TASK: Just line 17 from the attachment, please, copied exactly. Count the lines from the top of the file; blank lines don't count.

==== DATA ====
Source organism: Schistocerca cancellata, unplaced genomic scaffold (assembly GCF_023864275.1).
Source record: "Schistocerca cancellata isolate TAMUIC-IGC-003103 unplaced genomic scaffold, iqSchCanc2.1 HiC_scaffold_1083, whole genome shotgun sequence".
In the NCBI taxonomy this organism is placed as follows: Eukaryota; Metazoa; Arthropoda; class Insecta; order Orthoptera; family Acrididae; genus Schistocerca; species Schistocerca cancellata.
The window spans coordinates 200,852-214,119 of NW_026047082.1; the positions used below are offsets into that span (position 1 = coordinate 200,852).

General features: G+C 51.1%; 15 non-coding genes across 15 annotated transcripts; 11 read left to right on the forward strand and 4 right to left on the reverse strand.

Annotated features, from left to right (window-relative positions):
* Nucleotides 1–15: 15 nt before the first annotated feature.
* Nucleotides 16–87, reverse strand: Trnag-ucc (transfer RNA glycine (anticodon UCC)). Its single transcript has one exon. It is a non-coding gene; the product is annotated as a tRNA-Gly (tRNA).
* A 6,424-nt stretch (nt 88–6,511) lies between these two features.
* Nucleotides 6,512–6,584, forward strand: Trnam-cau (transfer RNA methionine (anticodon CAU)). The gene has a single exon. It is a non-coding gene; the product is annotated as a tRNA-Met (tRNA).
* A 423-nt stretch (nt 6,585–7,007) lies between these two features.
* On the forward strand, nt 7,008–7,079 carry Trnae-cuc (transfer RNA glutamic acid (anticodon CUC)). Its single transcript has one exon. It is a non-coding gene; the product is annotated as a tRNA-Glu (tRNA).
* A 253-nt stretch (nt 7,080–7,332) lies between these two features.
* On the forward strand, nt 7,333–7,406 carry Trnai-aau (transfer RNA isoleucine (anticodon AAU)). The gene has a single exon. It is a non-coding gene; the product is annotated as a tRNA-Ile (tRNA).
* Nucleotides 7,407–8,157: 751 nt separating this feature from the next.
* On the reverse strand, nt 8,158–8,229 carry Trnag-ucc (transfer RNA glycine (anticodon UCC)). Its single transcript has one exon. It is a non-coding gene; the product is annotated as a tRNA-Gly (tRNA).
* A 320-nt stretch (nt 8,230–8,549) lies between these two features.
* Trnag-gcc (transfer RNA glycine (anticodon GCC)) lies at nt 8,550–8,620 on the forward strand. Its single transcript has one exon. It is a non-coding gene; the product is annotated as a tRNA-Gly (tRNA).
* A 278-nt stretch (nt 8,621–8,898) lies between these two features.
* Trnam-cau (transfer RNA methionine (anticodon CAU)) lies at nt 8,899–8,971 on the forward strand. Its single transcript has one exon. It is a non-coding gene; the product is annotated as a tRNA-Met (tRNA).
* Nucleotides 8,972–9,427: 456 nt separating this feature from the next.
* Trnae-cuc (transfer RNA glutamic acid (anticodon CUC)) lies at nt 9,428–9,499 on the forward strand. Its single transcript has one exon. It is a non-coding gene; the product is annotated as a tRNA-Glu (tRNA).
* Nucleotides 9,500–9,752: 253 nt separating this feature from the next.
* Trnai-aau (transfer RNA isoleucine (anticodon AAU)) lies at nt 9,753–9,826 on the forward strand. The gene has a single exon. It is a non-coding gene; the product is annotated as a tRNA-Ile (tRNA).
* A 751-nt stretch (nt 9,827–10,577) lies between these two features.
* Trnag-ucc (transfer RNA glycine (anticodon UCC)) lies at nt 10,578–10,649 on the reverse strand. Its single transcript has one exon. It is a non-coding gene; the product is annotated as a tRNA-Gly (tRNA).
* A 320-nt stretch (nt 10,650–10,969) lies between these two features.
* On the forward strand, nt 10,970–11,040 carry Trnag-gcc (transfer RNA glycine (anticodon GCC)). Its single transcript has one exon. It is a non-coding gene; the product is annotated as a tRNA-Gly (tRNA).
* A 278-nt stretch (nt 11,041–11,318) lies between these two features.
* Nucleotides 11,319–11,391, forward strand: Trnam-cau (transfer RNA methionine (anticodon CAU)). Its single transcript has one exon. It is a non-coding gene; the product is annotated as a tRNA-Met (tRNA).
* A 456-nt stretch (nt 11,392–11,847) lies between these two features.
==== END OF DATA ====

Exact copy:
* A 320-nt stretch (nt 8,230–8,549) lies between these two features.